Throughout the 2020s, every business who wishes to attract mothers needs to have a well thought out testimonial strategy.
According to new research from Marketing to Mums, mothers in Australia feel undervalued and unsupported by society, businesses and government. ‘The State of Motherhood in Australia’ survey of more than 400 mothers, largely Millennial mothers, found 63% believe society does not do a good job at understanding and supporting mothers.
“The expectation to still function as you use to, do all that you use to, be the same as you use to is insane and unrealistic. There’s no acknowledgement, support or understanding in most cases of women stepping into motherhood.”
The Maternal Wall is real
Mums in Australia are acutely aware that choosing to become a mother will likely limit their career progression and have significant detrimental impacts on their superannuation. Overwhelming, 83% felt that there were significant career trade-offs in becoming a mother. They want businesses to stop making assumptions about their ability and capacity to take on a bigger role which might require interstate travel or greater hours. They want greater acknowledgement, open discussion and to be treated on equal terms to dads and other colleagues in their workplace. They want more support from government too.
Deteriorating Mental Health
Mental health emerged as a key concern with 40% believe their mental health had deteriorated since becoming a mother. A sense of failure was fuelling this with 58% claiming they felt as though they were failing as a mother in their child’s first year of life. Mothers across the country are calling for less judgement, more affordable childcare, workplace reform which encourages the sharing of childcare responsibilities and parental leave, better preparation during the transition to motherhood and better access to subsidised mental health support services. Termed the Fourth Trimester, mothers would like to see greater focus on preparing for life after baby arrives and the importance of their own self-care in the transition to becoming a parent. They would also like to see employers and government bodies actively encouraging fathers to be taking leave to care for children.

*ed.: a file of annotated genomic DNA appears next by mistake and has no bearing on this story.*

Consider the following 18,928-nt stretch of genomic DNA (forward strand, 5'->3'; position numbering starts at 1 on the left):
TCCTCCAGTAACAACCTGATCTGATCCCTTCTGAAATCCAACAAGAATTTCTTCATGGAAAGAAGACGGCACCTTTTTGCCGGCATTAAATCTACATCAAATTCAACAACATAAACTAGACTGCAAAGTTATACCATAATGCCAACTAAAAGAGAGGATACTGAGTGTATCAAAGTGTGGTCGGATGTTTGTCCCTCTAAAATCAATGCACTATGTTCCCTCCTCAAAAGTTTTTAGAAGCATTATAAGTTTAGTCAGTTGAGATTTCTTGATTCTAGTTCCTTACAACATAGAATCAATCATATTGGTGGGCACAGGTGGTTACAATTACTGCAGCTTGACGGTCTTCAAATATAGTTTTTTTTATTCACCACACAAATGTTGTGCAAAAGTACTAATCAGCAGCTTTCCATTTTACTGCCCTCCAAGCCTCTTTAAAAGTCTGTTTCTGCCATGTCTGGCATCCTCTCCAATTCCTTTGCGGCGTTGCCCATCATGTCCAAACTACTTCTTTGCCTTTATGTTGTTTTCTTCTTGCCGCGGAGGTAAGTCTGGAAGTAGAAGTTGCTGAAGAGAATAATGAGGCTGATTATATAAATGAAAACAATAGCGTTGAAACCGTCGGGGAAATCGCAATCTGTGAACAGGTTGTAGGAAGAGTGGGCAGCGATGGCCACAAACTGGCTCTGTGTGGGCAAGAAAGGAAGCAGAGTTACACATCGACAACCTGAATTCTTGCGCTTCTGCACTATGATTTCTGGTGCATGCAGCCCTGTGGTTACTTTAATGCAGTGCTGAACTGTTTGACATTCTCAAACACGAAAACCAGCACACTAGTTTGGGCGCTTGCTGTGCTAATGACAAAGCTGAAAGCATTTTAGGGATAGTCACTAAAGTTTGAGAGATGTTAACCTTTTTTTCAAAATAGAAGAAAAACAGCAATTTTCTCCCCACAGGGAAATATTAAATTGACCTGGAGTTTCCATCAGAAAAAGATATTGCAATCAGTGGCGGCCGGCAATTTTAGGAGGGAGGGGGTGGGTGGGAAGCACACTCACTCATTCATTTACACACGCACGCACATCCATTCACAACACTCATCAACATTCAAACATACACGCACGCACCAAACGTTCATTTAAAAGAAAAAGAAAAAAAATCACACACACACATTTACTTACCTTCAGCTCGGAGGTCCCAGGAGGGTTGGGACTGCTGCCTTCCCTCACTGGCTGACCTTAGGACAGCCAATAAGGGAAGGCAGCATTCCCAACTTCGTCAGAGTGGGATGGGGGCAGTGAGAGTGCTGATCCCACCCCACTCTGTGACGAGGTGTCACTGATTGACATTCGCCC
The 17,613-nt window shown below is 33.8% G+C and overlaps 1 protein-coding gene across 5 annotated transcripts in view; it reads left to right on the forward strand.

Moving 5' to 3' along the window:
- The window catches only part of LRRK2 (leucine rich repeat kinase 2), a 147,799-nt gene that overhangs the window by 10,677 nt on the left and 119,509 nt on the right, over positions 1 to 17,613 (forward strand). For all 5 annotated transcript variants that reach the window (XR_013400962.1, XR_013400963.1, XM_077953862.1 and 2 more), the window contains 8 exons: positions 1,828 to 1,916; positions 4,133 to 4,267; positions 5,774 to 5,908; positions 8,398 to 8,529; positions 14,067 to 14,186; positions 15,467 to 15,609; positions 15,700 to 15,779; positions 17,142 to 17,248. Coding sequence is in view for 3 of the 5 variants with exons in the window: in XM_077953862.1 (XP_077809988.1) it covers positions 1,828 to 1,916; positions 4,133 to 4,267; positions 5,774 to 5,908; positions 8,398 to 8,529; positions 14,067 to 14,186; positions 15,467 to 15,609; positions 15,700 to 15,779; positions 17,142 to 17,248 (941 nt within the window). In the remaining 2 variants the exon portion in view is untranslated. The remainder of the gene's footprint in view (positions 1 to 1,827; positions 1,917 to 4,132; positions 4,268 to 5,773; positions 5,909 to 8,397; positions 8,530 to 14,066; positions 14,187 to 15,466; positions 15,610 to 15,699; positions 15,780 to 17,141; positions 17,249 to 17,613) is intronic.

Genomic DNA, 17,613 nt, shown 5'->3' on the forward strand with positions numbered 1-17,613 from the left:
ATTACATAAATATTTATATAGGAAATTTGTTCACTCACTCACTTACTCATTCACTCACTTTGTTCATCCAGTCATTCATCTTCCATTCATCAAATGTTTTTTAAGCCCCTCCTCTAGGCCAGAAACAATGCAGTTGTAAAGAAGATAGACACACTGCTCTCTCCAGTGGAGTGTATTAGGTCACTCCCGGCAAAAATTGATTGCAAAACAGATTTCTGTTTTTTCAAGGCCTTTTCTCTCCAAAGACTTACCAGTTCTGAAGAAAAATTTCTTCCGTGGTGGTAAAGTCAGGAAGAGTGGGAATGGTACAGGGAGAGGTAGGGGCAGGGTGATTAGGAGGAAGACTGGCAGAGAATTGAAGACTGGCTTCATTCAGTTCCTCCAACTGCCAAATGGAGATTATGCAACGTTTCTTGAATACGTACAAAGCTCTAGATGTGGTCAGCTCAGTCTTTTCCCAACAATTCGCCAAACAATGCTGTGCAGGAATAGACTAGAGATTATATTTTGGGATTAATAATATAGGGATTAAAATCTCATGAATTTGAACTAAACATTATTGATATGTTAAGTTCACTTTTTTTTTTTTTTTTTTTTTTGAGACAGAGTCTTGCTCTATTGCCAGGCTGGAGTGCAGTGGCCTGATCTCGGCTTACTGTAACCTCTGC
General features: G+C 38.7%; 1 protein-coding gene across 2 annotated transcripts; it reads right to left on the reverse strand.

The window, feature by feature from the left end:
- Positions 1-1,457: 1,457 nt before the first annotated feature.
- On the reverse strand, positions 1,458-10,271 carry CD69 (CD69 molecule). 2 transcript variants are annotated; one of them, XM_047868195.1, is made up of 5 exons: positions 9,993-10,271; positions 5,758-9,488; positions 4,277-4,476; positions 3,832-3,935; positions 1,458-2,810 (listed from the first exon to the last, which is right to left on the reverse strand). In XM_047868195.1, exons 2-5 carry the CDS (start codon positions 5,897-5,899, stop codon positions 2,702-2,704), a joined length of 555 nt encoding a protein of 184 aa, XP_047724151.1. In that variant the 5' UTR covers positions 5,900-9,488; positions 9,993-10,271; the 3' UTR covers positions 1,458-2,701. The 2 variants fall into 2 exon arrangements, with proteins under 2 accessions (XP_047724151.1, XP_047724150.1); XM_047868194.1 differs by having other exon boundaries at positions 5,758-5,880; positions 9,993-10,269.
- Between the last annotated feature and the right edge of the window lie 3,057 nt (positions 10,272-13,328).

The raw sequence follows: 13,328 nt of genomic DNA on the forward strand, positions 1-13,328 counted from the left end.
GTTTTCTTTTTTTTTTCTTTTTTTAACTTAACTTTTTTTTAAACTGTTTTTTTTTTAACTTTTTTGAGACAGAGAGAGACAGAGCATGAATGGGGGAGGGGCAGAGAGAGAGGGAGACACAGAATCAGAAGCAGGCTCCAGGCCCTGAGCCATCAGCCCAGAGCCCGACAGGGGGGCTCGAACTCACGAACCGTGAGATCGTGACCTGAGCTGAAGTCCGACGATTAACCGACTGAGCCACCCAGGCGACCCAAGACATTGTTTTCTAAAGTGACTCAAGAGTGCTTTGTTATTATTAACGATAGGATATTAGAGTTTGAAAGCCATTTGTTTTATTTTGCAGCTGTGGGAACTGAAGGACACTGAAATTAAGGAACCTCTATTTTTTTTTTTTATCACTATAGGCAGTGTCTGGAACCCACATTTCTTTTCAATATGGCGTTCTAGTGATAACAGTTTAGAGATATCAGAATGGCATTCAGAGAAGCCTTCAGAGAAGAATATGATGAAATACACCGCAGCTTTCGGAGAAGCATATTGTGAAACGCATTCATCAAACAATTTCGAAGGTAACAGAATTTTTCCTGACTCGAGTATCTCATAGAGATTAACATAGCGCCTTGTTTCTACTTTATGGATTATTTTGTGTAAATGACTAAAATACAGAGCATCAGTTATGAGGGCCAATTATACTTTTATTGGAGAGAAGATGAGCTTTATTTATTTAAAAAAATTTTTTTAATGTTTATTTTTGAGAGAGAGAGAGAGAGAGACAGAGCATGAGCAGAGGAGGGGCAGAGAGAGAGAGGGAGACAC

Business owners and brands were not immune from criticism among mothers when it came to their mental health and wellbeing. Australian mothers are calling for brands to stop perpetuating stereotypes about being the ‘perfect mum’ which only fuels their guilt and is detrimental to their wellbeing. They want brands to better understand who they are and their needs and stop treating them as one homogeneous group. There exists an enormous opportunity for businesses and brands to better support expectant and new mothers in Australia which could have significant financial rewards.
What Australian mothers want more than anything in 2020 is for brands, government and the business community is to better support and value their contributions.
The full report is available at https://marketingtomums.com.au/motherhood-report/
Katrina is a Small Business First Champion. Find out more about Small Business First.